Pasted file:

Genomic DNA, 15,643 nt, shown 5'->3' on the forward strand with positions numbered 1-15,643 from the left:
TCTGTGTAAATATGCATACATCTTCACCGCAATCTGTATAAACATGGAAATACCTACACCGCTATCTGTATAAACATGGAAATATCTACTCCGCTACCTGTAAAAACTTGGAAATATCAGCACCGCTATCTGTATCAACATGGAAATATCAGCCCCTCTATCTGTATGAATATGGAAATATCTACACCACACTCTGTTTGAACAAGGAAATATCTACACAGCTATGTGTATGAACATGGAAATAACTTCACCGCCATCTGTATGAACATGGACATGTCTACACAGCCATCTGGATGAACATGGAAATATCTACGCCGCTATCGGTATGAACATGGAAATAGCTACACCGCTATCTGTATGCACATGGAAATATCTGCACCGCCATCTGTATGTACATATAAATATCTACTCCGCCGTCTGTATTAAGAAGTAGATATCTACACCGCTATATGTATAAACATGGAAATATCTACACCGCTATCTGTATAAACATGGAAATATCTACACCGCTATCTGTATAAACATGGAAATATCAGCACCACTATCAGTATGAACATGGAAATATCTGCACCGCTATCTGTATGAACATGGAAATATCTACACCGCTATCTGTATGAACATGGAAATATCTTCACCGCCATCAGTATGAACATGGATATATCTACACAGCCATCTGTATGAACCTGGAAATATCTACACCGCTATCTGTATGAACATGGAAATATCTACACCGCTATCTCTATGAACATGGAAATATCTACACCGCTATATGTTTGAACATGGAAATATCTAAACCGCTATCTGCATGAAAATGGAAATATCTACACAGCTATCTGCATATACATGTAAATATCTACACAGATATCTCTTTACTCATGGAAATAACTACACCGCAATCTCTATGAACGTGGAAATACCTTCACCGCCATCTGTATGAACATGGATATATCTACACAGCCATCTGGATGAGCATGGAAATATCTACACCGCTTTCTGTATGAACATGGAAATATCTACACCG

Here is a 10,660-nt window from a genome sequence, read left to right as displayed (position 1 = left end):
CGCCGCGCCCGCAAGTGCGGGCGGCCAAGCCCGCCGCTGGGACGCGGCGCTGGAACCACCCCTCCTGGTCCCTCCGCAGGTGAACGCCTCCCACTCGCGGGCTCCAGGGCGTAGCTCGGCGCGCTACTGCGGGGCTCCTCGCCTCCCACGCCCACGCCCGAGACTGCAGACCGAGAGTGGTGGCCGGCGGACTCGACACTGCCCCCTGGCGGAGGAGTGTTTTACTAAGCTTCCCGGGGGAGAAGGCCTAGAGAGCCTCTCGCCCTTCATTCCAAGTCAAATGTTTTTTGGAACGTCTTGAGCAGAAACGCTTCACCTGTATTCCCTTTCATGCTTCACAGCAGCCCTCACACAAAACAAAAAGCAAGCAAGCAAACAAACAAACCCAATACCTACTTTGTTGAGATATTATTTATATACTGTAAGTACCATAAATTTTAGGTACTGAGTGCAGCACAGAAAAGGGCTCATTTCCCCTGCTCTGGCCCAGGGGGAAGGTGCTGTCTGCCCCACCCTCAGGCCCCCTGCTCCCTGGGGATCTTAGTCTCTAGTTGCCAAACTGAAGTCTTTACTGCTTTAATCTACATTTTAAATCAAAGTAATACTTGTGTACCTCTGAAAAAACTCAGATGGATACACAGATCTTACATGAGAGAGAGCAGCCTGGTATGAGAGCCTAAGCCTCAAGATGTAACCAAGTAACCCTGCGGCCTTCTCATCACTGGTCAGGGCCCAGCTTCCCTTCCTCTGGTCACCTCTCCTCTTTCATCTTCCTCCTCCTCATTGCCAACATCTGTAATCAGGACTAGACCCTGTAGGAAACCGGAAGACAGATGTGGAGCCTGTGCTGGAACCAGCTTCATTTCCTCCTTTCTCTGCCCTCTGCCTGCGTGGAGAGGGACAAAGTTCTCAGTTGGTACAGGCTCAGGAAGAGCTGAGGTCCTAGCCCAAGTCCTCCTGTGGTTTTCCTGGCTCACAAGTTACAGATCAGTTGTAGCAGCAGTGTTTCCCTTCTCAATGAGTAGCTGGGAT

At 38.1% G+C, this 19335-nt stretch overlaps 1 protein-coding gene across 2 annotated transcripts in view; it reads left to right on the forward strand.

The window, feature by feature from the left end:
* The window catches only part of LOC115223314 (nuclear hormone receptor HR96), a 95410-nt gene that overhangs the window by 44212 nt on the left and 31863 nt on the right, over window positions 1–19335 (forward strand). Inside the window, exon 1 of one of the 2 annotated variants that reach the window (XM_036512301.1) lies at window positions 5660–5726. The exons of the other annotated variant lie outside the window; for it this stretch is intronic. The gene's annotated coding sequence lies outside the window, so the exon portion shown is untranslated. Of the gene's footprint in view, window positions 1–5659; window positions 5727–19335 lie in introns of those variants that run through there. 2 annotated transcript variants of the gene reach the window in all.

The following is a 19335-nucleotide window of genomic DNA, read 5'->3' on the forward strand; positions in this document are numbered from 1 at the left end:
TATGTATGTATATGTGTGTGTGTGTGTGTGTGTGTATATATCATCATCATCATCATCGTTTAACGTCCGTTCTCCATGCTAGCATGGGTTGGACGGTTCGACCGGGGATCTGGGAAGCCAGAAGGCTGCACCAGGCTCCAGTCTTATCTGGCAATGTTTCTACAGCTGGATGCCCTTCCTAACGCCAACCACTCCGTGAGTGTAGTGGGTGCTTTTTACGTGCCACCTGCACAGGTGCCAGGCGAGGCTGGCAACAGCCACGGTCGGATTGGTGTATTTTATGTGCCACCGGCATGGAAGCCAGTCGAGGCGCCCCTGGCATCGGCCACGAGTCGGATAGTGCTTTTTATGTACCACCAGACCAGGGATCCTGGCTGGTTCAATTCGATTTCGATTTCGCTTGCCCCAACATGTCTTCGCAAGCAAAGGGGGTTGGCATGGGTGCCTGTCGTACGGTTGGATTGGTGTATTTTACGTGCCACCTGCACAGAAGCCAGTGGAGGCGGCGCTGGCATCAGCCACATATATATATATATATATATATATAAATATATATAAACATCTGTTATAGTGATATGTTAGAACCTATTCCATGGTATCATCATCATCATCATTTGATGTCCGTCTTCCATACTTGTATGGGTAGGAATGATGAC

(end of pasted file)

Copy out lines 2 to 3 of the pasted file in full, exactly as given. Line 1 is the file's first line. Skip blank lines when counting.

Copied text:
TCTGTGTAAATATGCATACATCTTCACCGCAATCTGTATAAACATGGAAATACCTACACCGCTATCTGTATAAACATGGAAATATCTACTCCGCTACCTGTAAAAACTTGGAAATATCAGCACCGCTATCTGTATCAACATGGAAATATCAGCCCCTCTATCTGTATGAATATGGAAATATCTACACCACACTCTGTTTGAACAAGGAAATATCTACACAGCTATGTGTATGAACATGGAAATAACTTCACCGCCATCTGTATGAACATGGACATGTCTACACAGCCATCTGGATGAACATGGAAATATCTACGCCGCTATCGGTATGAACATGGAAATAGCTACACCGCTATCTGTATGCACATGGAAATATCTGCACCGCCATCTGTATGTACATATAAATATCTACTCCGCCGTCTGTATTAAGAAGTAGATATCTACACCGCTATATGTATAAACATGGAAATATCTACACCGCTATCTGTATAAACATGGAAATATCTACACCGCTATCTGTATAAACATGGAAATATCAGCACCACTATCAGTATGAACATGGAAATATCTGCACCGCTATCTGTATGAACATGGAAATATCTACACCGCTATCTGTATGAACATGGAAATATCTTCACCGCCATCAGTATGAACATGGATATATCTACACAGCCATCTGTATGAACCTGGAAATATCTACACCGCTATCTGTATGAACATGGAAATATCTACACCGCTATCTCTATGAACATGGAAATATCTACACCGCTATATGTTTGAACATGGAAATATCTAAACCGCTATCTGCATGAAAATGGAAATATCTACACAGCTATCTGCATATACATGTAAATATCTACACAGATATCTCTTTACTCATGGAAATAACTACACCGCAATCTCTATGAACGTGGAAATACCTTCACCGCCATCTGTATGAACATGGATATATCTACACAGCCATCTGGATGAGCATGGAAATATCTACACCGCTTTCTGTATGAACATGGAAATATCTACACCG

Here is a 10,660-nt window from a genome sequence, read left to right as displayed (position 1 = left end):